Research Briefs at Dalhousie: Genes, Noise and Dementia


1. Noise-Induced Cochlear Damage and Gene-Therapy for Cochlear Protection against Traumatizing Factors

Background

Noise is a common pollution in modern society, not only in industrial settings, but also in our living environments due to traffic, loud music and other recreational noise. Cochlear structures are vulnerable to noise mainly at two loci: outer hair cells (OHCs), which provide the cochleae with good sensitivity to soft sounds; and the synapses between inner hair cells (IHC) and auditory neurons, which constitute the information pathway from the ear to the auditory brain. Noise can damage and/or kill OHCs and therefore elevate hearing thresholds. Noise can also damage the synapses, which makes the auditory neurons die slowly and reduces and distorts the information reaching the brain. Since the sensorial cells and neurons in the inner ear are terminally differentiated (i.e., special), the lost cells cannot be naturally replaced and there is no effective medical treatment to cure NIHL after it happens.

Our Research in Cochlear Gene Therapy

The goal of our gene therapy research is to prevent the cell death from happening. Previously, we reported some success by over-expression of a gene in a cell-death pathway called apoptosis: the X-linked inhibitor to apoptosis protein. Currently, we are regulating multiple genes simultaneously in three different cell-death pathways. Through this research, we are investigating methods to improve gene regulation (over-expression and knockdown) by using viral vectors through different approaches (including round-window membrane after ultrasound treatment to increase permeability of the membrane).1

Our Research in Noise Induced Synaptopathy

If noise exposure is limited in certain doses, the noise may not damage OHCs, but only damage synapses. In this case, hearing thresholds may not be elevated but information sent to the auditory brain may be reduced and distorted. Since there is no threshold shift, the damage cannot be detected by routing audiometric thresholds tests. Therefore, the functional deficits associated with this synaptic damage and loss have been called noise-induced hidden hearing loss (NIHHL). Our research in this area has been focusing on several aspects: (1) synaptic damage caused by noise of different levels and durations, (2) mechanisms dominating synaptic damage, (3) methods for preventing synaptic damage and promoting synaptic repair, (4) the consequences of synaptic damage on signal coding, (5) the molecular and structural bases for coding deficits in damaged and repaired synapses, (6) methods for detecting coding deficits associated with NIHHL that can be translated to human subjects; (7) NIHHL in human subjects.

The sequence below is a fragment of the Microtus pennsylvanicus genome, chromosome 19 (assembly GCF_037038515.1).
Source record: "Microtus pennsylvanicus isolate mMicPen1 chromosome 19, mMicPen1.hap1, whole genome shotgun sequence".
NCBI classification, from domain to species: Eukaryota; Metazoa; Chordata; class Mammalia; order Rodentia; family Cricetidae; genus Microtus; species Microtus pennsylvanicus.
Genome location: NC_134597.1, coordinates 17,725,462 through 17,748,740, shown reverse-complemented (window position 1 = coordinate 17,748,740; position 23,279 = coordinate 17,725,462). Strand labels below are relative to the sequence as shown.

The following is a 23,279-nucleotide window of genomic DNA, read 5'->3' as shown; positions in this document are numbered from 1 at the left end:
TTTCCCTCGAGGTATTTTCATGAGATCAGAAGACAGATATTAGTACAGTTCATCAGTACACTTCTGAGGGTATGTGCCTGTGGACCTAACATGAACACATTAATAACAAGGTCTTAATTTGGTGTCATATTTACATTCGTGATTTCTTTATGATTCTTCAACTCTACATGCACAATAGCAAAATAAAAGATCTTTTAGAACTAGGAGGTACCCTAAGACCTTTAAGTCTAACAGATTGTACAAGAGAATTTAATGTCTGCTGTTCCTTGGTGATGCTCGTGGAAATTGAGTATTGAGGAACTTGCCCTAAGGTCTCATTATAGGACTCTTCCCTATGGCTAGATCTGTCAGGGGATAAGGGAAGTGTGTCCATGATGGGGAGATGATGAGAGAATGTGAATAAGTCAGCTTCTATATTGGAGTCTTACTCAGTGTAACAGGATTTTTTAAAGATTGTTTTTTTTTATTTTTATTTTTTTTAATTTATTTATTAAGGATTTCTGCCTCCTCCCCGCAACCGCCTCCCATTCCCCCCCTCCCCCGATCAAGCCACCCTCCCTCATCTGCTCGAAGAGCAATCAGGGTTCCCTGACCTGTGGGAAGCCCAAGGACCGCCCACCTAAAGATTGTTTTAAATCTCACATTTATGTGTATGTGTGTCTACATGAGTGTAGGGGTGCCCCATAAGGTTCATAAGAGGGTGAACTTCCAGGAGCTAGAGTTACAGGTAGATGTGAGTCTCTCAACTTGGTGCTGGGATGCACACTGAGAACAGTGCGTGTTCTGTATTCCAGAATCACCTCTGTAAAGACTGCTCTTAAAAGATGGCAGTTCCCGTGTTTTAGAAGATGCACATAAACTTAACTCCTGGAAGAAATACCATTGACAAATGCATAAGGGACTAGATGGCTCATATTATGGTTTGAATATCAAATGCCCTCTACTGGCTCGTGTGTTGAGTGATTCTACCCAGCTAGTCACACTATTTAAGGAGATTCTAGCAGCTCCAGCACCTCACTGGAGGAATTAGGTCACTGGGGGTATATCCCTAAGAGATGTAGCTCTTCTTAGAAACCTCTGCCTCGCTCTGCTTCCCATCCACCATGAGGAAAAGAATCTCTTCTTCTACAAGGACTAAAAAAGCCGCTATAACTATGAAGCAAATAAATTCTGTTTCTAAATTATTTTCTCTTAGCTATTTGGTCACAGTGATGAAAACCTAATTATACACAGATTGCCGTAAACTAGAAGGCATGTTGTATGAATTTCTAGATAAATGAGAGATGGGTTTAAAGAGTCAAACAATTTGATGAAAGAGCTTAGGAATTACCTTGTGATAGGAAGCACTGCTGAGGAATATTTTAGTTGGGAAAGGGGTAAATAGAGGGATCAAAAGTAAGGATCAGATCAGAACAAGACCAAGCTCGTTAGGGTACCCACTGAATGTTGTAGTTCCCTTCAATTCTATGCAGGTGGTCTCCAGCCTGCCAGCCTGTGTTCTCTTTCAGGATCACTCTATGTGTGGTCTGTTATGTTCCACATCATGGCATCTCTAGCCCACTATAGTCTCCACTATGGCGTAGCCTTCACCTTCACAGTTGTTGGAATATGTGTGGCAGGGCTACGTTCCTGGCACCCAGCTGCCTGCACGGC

2. Noise-Induced Hidden Hearing Loss in Military and Industrial Populations

Noise-induced hidden hearing loss (i.e., synaptopathy) is difficult to study humans, since noise exposure cannot be experimentally controlled and synapses cannot be directly studied. Human studies have generally used non-invasive measures (e.g., electrocochleography) to search for evidence of synaptopathy in people with high reported noise-exposure, but such evidence has been elusive. Our team is working on this problem by employing a suite of behavioral and physiological (electrophysiological and middle-ear muscle reflex) measures in people with well-defined noise exposure histories. The first project, led by PhD student Patricia Van Roon, is investigating hidden hearing loss in industrial workers in Nova Scotia. The second, in collaboration with colleagues at Cambridge University, is investigating hidden hearing loss in a highly occupationally exposed population in the United Kingdom. This study involves measures before and after occupational exposure involving impulse noise exposure (with standard hearing protection), as well as longitudinal measures and measures in people chronically exposed to high noise levels.


3. The impact of hearing loss on dementia and potential mechanisms

Hearing loss is a risk-factor in the development of dementia in the elderly, independent of many other risk factors such as age, gender, metabolic disorders and cardiovascular disorders. Structural and functional changes in subjects with hearing loss have been documented in the human brain using various imaging methods. Our team has been working in animal models exploring how hearing loss impacts the function of the hippocampus, one of the few brain regions in adult mammals where new neurons are generated throughout the life span. This is called neurogenesis, which is critical for the functions of learning and memory formation. Neurogenesis is normally increased by learning. However, we have found that learning appears to be less effective for promoting neurogenesis in mice with hearing loss. We are now investigating whether and how hearing loss changes the expression of learning/memory related genes. We are also beginning to explore whether learning-promoted brain plasticity is reduced in human subjects with hearing loss.


References

  1. Chai R, Li GL, Wang J, et al. Hearing Loss: Reestablish the Neural Plasticity in Regenerated Spiral Ganglion Neurons and Sensory Hair Cells. Neural Plast 2017;2017:1807581.
  2. Shi L, Chang Y, Li X, et al. Cochlear synaptopathy and noise-induced hidden hearing loss. Neural Plast 2016;2016:6143164.
  3. Chen H, Shi L, Liu L, et al..Noise-induced cochlear synaptopathy and signal processing disorders. Neurosci. 2019 May 21;407:41-52.
  4. Liu L, Xuan C, Shen P, et al. Hippocampal Mechanisms Underlying Impairment in Spatial Learning Long After Establishment of Noise-Induced Hearing Loss in CBA Mice.Front Syst Neurosci 2018 Jul 24;12:35.
About the author

Dalhousie University